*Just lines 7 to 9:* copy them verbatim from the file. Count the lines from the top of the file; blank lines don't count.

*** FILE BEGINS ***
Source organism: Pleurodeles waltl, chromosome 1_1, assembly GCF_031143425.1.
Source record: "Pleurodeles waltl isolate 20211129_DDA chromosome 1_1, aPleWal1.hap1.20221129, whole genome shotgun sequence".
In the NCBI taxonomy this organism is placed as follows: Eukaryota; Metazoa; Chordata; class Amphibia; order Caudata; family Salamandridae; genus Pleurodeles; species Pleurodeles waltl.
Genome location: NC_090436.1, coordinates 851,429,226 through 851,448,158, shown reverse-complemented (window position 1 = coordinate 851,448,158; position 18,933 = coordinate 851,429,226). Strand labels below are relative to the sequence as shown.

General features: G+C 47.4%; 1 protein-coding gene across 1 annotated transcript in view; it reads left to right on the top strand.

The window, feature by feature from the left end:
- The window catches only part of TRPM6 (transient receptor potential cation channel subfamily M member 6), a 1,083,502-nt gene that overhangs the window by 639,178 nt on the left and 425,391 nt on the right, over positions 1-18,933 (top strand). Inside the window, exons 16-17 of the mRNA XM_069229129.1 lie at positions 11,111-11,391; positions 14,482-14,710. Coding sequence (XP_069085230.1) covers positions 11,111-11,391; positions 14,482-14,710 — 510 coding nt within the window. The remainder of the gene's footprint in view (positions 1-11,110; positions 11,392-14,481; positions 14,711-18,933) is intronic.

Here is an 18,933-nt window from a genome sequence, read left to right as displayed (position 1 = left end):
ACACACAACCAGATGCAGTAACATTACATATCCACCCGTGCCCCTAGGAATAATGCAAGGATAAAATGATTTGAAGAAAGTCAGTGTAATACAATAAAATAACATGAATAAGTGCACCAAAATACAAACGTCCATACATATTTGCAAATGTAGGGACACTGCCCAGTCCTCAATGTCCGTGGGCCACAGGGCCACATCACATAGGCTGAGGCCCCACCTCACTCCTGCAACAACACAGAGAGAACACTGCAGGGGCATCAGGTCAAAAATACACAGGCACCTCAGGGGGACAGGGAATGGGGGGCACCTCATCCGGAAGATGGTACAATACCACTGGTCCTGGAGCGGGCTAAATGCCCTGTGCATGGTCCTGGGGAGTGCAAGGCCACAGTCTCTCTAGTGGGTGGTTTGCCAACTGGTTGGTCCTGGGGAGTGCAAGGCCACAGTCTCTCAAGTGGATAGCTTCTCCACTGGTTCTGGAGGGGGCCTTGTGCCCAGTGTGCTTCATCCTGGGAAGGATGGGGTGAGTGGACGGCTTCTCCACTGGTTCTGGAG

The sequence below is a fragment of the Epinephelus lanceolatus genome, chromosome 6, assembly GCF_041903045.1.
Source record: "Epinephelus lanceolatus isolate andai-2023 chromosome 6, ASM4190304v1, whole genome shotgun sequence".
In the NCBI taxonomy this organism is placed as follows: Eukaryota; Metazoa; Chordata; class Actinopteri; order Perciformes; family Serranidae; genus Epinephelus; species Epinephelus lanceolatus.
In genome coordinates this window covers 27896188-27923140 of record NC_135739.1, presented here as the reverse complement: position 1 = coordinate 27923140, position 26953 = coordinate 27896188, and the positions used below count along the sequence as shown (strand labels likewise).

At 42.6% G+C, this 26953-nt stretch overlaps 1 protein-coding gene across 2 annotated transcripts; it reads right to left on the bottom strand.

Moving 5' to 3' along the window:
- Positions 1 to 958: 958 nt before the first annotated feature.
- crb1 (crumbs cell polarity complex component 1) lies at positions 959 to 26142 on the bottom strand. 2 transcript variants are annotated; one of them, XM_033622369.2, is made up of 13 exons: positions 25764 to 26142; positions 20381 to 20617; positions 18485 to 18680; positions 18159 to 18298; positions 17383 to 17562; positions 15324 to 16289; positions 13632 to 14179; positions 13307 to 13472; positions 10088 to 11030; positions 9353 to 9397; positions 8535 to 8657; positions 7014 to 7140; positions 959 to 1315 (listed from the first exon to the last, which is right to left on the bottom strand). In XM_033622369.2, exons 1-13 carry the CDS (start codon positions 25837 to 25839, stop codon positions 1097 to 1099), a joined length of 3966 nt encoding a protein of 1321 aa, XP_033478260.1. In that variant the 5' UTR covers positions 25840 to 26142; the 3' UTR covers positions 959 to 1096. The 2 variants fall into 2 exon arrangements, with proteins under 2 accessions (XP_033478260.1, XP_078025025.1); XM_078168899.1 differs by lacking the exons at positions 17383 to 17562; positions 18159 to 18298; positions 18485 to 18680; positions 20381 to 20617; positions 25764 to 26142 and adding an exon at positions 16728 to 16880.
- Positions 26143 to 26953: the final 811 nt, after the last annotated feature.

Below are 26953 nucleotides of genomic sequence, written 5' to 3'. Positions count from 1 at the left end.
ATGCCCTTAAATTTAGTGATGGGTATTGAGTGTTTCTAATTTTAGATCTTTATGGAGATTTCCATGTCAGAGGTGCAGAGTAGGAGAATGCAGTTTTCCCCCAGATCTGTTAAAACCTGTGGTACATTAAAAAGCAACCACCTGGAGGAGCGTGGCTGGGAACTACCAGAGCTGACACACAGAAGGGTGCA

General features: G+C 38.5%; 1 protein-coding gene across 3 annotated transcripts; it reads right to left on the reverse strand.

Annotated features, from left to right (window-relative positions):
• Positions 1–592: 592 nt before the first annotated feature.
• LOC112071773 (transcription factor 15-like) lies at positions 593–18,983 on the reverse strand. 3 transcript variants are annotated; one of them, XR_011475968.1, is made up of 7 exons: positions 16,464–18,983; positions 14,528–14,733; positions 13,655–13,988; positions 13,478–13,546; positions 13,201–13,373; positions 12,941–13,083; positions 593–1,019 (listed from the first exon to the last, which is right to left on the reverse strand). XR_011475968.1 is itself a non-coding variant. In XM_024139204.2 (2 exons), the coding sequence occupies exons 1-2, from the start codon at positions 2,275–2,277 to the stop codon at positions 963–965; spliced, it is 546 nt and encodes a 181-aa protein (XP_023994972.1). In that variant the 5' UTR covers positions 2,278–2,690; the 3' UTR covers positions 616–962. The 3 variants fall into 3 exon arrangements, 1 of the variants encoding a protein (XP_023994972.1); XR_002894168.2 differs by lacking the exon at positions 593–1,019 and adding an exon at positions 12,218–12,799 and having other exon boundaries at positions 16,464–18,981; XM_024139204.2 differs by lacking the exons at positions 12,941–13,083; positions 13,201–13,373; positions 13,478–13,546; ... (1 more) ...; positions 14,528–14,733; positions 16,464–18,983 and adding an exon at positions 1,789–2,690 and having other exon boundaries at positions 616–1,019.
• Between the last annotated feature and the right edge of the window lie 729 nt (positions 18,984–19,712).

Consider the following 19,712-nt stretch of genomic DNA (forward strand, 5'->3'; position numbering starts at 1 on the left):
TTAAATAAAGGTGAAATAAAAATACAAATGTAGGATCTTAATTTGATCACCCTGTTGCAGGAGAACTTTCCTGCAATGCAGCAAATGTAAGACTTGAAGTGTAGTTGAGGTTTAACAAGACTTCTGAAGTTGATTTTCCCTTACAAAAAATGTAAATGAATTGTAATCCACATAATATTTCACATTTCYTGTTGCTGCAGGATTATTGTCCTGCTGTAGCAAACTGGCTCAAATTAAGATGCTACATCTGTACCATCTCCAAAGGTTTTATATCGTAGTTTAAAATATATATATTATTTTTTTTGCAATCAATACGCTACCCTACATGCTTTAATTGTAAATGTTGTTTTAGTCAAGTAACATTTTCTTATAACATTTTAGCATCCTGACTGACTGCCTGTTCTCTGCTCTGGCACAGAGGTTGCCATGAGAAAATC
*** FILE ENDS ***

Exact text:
- The window catches only part of TRPM6 (transient receptor potential cation channel subfamily M member 6), a 1,083,502-nt gene that overhangs the window by 639,178 nt on the left and 425,391 nt on the right, over positions 1-18,933 (top strand). Inside the window, exons 16-17 of the mRNA XM_069229129.1 lie at positions 11,111-11,391; positions 14,482-14,710. Coding sequence (XP_069085230.1) covers positions 11,111-11,391; positions 14,482-14,710 — 510 coding nt within the window. The remainder of the gene's footprint in view (positions 1-11,110; positions 11,392-14,481; positions 14,711-18,933) is intronic.

Here is an 18,933-nt window from a genome sequence, read left to right as displayed (position 1 = left end):
ACACACAACCAGATGCAGTAACATTACATATCCACCCGTGCCCCTAGGAATAATGCAAGGATAAAATGATTTGAAGAAAGTCAGTGTAATACAATAAAATAACATGAATAAGTGCACCAAAATACAAACGTCCATACATATTTGCAAATGTAGGGACACTGCCCAGTCCTCAATGTCCGTGGGCCACAGGGCCACATCACATAGGCTGAGGCCCCACCTCACTCCTGCAACAACACAGAGAGAACACTGCAGGGGCATCAGGTCAAAAATACACAGGCACCTCAGGGGGACAGGGAATGGGGGGCACCTCATCCGGAAGATGGTACAATACCACTGGTCCTGGAGCGGGCTAAATGCCCTGTGCATGGTCCTGGGGAGTGCAAGGCCACAGTCTCTCTAGTGGGTGGTTTGCCAACTGGTTGGTCCTGGGGAGTGCAAGGCCACAGTCTCTCAAGTGGATAGCTTCTCCACTGGTTCTGGAGGGGGCCTTGTGCCCAGTGTGCTTCATCCTGGGAAGGATGGGGTGAGTGGACGGCTTCTCCACTGGTTCTGGAG